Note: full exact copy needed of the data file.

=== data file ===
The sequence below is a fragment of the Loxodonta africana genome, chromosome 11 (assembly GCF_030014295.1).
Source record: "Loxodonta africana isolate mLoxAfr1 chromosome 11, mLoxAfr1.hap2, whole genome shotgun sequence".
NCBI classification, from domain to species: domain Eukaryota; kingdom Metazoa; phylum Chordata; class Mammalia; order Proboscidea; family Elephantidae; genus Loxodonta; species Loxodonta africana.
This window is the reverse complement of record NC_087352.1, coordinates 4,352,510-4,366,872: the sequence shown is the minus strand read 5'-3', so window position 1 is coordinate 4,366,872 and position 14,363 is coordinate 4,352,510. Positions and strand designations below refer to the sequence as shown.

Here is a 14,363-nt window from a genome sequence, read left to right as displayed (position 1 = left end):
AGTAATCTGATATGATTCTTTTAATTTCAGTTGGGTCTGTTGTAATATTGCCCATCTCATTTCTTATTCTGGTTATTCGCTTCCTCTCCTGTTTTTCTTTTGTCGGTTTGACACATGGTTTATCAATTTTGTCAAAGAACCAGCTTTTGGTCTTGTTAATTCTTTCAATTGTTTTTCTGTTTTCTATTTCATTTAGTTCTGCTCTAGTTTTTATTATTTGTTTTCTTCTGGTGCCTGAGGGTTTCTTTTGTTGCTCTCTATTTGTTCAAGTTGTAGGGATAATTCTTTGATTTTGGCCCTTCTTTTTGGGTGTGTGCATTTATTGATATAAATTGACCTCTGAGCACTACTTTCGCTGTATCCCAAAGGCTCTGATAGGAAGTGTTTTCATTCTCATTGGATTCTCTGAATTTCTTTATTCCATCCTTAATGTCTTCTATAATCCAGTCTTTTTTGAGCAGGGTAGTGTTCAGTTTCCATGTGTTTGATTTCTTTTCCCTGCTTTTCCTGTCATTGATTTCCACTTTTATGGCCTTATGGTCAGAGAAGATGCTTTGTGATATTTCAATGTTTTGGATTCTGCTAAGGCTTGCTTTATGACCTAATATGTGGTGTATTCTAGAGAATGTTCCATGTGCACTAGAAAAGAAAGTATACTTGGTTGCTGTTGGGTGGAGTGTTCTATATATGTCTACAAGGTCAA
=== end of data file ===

The sequence below is a fragment of the Loxodonta africana genome, chromosome 11 (assembly GCF_030014295.1).
Source record: "Loxodonta africana isolate mLoxAfr1 chromosome 11, mLoxAfr1.hap2, whole genome shotgun sequence".
NCBI classification, from domain to species: domain Eukaryota; kingdom Metazoa; phylum Chordata; class Mammalia; order Proboscidea; family Elephantidae; genus Loxodonta; species Loxodonta africana.
This window is the reverse complement of record NC_087352.1, coordinates 4,352,510-4,366,872: the sequence shown is the minus strand read 5'-3', so window position 1 is coordinate 4,366,872 and position 14,363 is coordinate 4,352,510. Positions and strand designations below refer to the sequence as shown.

Here is a 14,363-nt window from a genome sequence, read left to right as displayed (position 1 = left end):
AGTAATCTGATATGATTCTTTTAATTTCAGTTGGGTCTGTTGTAATATTGCCCATCTCATTTCTTATTCTGGTTATTCGCTTCCTCTCCTGTTTTTCTTTTGTCGGTTTGACACATGGTTTATCAATTTTGTCAAAGAACCAGCTTTTGGTCTTGTTAATTCTTTCAATTGTTTTTCTGTTTTCTATTTCATTTAGTTCTGCTCTAGTTTTTATTATTTGTTTTCTTCTGGTGCCTGAGGGTTTCTTTTGTTGCTCTCTATTTGTTCAAGTTGTAGGGATAATTCTTTGATTTTGGCCCTTCTTTTTGGGTGTGTGCATTTATTGATATAAATTGACCTCTGAGCACTACTTTCGCTGTATCCCAAAGGCTCTGATAGGAAGTGTTTTCATTCTCATTGGATTCTCTGAATTTCTTTATTCCATCCTTAATGTCTTCTATAATCCAGTCTTTTTTGAGCAGGGTAGTGTTCAGTTTCCATGTGTTTGATTTCTTTTCCCTGCTTTTCCTGTCATTGATTTCCACTTTTATGGCCTTATGGTCAGAGAAGATGCTTTGTGATATTTCAATGTTTTGGATTCTGCTAAGGCTTGCTTTATGACCTAATATGTGGTGTATTCTAGAGAATGTTCCATGTGCACTAGAAAAGAAAGTATACTTGGTTGCTGTTGGGTGGAGTGTTCTATATATGTCTACAAGGTCAA